Revenue Forecasting: 5 Key Factors to Consider When Evaluating Your Pipeline

Your sales team has worked hard to identify a robust pipeline of customer leads. These sales leads come in various sizes, stages, and probabilities that need to be translated into projections for your financial forecast. A revenue forecast will help you articulate the current opportunity and the valuation impact on your company when these leads turn into paying customers.

As your organization expands, investors want to see a robust pipeline of opportunities that will grow your customer base. So, how do you translate your pipeline into a revenue projection? Your virtual Chief Financial Officer (vCFO) can help you work through these five key considerations.

Connecting Your Sales Pipeline to Your Revenue Forecast

  1. Review your deal size and pricing.
    • Consider the benefits of having your sales team follow an approved pricing structure or having a reviewer approve the deal size and structure as it is added to the pipeline.
  2. How about those closing probabilities? Depending on your stage of business, there are many ways to evaluate this.
    • Are the probabilities a guesstimate or something more concrete?
    • Probabilities should likely be linked to an assigned deal stage. When assigning probabilities consider your organization’s history when it comes to closing deals by product type, industry, customer size, and deal amount.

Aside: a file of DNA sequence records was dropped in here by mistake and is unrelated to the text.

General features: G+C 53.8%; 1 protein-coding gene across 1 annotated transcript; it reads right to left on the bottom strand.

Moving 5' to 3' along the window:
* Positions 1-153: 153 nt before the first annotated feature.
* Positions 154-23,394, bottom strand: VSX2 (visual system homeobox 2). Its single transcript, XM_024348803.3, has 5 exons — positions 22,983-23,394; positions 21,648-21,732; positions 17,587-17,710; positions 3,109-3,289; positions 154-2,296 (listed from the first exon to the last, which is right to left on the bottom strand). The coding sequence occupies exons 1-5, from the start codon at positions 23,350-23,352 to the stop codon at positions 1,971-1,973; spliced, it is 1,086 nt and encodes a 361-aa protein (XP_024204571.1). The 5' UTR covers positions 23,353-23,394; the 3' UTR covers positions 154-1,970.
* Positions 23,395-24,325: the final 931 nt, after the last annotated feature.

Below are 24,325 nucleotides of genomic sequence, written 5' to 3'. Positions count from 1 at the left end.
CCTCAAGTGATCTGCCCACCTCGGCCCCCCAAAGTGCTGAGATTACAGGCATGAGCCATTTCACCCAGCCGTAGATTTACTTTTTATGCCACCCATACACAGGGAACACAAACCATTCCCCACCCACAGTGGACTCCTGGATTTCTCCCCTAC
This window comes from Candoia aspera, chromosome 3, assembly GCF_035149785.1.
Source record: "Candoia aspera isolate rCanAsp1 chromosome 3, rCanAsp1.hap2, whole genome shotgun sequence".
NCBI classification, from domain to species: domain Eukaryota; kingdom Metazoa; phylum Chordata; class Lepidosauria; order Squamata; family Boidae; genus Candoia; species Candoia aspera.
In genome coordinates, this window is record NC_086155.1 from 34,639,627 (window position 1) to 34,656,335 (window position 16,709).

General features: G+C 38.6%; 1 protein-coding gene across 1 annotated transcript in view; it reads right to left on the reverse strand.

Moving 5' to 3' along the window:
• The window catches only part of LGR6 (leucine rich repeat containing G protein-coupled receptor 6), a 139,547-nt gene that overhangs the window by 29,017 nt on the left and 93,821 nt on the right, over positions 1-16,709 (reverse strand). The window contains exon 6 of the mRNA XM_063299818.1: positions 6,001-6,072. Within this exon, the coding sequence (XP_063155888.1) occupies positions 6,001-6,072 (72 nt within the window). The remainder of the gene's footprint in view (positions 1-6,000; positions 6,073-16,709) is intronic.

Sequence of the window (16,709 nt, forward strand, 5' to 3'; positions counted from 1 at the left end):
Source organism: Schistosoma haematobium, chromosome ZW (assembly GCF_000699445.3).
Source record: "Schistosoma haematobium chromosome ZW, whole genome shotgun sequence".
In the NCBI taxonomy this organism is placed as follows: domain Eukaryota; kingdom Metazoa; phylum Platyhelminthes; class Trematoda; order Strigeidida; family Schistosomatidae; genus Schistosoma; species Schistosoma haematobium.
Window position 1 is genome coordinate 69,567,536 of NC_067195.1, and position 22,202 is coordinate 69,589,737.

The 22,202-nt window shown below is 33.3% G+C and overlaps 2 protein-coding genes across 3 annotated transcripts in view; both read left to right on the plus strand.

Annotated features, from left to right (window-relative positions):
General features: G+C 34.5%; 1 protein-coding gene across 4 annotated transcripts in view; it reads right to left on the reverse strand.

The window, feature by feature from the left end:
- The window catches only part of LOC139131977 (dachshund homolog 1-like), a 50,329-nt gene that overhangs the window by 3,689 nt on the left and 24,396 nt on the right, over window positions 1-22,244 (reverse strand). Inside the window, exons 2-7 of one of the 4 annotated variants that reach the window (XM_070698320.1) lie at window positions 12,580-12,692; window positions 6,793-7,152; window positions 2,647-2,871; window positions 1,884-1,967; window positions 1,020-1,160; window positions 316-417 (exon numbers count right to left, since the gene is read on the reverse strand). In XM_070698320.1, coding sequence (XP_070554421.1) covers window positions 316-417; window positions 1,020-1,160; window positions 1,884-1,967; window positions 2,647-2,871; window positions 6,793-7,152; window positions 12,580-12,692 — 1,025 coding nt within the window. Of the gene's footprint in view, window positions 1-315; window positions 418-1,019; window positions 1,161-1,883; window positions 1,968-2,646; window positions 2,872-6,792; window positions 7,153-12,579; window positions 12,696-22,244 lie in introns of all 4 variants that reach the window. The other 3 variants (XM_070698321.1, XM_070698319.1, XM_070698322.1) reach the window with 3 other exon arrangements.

• You’ll need a rationale to justify the amount you expect to close and share with investors and your board.
    • Having a rationale that governs your assignment of probabilities and being realistic about what you expect to close are almost equally important. In both cases you’ll need to explain to your board and investors how you assigned the probabilities and also be able to compare them to actual bookings.
  3. Consider deal timing and the typical sales cycle.
    • When will these deals close?
    • Are there industry or customer buying cycles to consider?
    • The longer your sales cycle, the more important it is to determine how long it takes on average to move from lead generation, to quote, to closing.
  4. Keep in mind that bookings may not equal revenues.
    • The amount you can invoice under a contract may not always line up with accrual accounting. This can happen for a variety of reasons, with timing of delivery being the simplest, but there can be others related to accrual accounting. It’s important to understand the nuances of your revenue recognition when compiling the forecast.
    • Have you identified the differences so that your revenue reforecast reflects actual, distinguishable revenues?
  5. Think through delivery timing.
    • The pipeline is packed with great opportunities, but do you have the capacity to fulfill the orders?
    • Will you need to create a backlog for tracking and revenue purposes?


These key considerations will help you translate your pipeline into a revenue projection that you can present to your board and potential investors. Working through these factors will inspire confidence in your ability to forecast revenues.

Looking for a seasoned professional to help you on your revenue forecast process? Wolf & Company’s Outsourced Accounting Solutions (OAS) team offers vCFO services, in addition to several other services including bookkeeping, payroll, bill pay, taxes, and more. Visit our OAS page to learn more!

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